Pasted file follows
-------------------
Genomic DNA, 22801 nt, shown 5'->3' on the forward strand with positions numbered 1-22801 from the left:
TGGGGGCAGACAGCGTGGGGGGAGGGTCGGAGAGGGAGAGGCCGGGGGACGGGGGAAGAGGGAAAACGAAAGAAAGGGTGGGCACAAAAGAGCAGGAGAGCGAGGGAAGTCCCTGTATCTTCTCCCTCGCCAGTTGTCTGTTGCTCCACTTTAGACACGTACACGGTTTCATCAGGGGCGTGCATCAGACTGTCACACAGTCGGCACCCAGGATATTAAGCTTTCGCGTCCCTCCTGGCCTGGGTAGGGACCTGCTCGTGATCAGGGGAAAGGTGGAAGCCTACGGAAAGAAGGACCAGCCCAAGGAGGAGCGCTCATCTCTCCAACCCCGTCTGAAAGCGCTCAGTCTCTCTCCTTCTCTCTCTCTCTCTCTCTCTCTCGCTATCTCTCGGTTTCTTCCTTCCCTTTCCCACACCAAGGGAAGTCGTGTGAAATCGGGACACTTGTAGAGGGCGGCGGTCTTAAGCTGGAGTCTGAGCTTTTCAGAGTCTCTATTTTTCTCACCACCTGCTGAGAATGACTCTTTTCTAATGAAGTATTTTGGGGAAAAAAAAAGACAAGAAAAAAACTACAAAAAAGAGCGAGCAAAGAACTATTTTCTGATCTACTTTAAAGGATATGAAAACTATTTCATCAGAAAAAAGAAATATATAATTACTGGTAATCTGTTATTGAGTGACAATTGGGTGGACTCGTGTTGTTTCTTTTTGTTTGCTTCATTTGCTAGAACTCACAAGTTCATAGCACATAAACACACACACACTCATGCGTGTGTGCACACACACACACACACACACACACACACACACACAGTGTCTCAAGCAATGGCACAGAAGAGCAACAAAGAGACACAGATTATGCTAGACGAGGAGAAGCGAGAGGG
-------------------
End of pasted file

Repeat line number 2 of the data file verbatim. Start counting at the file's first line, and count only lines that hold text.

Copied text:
TGGGGGCAGACAGCGTGGGGGGAGGGTCGGAGAGGGAGAGGCCGGGGGACGGGGGAAGAGGGAAAACGAAAGAAAGGGTGGGCACAAAAGAGCAGGAGAGCGAGGGAAGTCCCTGTATCTTCTCCCTCGCCAGTTGTCTGTTGCTCCACTTTAGACACGTACACGGTTTCATCAGGGGCGTGCATCAGACTGTCACACAGTCGGCACCCAGGATATTAAGCTTTCGCGTCCCTCCTGGCCTGGGTAGGGACCTGCTCGTGATCAGGGGAAAGGTGGAAGCCTACGGAAAGAAGGACCAGCCCAAGGAGGAGCGCTCATCTCTCCAACCCCGTCTGAAAGCGCTCAGTCTCTCTCCTTCTCTCTCTCTCTCTCTCTCTCTCGCTATCTCTCGGTTTCTTCCTTCCCTTTCCCACACCAAGGGAAGTCGTGTGAAATCGGGACACTTGTAGAGGGCGGCGGTCTTAAGCTGGAGTCTGAGCTTTTCAGAGTCTCTATTTTTCTCACCACCTGCTGAGAATGACTCTTTTCTAATGAAGTATTTTGGGGAAAAAAAAAGACAAGAAAAAAACTACAAAAAAGAGCGAGCAAAGAACTATTTTCTGATCTACTTTAAAGGATATGAAAACTATTTCATCAGAAAAAAGAAATATATAATTACTGGTAATCTGTTATTGAGTGACAATTGGGTGGACTCGTGTTGTTTCTTTTTGTTTGCTTCATTTGCTAGAACTCACAAGTTCATAGCACATAAACACACACACACTCATGCGTGTGTGCACACACACACACACACACACACACACACACACACAGTGTCTCAAGCAATGGCACAGAAGAGCAACAAAGAGACACAGATTATGCTAGACGAGGAGAAGCGAGAGGG